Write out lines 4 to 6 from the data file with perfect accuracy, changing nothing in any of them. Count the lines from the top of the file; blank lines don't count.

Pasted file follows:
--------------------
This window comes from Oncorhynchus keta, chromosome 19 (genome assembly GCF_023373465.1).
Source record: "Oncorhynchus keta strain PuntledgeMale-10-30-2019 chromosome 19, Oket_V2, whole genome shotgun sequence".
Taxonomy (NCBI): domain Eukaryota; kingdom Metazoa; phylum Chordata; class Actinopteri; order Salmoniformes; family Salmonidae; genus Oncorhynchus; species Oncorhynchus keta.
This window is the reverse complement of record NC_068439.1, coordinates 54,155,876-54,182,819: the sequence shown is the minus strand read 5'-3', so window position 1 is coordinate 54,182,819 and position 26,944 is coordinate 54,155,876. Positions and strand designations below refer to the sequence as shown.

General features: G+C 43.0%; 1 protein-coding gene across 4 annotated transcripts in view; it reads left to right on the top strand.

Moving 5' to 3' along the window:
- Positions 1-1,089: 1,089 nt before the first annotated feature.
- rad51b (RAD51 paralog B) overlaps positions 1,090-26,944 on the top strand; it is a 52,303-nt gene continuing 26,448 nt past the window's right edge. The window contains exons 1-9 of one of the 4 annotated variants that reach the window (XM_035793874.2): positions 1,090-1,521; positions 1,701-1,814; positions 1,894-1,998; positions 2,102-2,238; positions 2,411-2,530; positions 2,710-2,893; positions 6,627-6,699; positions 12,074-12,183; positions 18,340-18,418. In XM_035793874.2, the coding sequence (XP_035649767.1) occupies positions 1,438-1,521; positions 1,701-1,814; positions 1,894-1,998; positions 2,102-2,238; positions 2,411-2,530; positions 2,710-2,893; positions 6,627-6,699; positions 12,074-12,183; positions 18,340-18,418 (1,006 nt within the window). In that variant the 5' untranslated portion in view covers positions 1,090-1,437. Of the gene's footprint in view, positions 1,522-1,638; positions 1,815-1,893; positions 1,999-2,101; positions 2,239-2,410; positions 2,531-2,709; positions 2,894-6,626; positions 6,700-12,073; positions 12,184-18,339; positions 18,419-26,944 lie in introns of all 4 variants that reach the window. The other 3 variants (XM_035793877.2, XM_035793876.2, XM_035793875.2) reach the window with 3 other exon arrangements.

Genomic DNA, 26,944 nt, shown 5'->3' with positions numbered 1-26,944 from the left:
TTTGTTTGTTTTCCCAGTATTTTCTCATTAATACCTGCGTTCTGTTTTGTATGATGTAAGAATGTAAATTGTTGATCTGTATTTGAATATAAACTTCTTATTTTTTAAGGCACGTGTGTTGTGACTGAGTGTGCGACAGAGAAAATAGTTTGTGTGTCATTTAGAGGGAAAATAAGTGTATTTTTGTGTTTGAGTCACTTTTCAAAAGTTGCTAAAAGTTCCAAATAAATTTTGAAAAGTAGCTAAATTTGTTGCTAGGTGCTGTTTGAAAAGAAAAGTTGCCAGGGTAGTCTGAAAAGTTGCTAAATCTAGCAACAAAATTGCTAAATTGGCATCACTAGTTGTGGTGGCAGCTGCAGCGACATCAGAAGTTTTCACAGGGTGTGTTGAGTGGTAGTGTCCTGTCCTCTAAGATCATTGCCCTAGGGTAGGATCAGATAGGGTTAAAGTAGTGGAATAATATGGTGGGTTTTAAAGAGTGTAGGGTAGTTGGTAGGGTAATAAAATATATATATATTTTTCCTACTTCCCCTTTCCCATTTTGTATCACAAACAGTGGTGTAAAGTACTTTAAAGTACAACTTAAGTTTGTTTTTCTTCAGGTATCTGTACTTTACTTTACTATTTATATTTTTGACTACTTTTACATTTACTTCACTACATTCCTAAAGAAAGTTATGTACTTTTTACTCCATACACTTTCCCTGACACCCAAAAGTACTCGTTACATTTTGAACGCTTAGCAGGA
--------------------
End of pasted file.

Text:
This window is the reverse complement of record NC_068439.1, coordinates 54,155,876-54,182,819: the sequence shown is the minus strand read 5'-3', so window position 1 is coordinate 54,182,819 and position 26,944 is coordinate 54,155,876. Positions and strand designations below refer to the sequence as shown.

General features: G+C 43.0%; 1 protein-coding gene across 4 annotated transcripts in view; it reads left to right on the top strand.

Moving 5' to 3' along the window: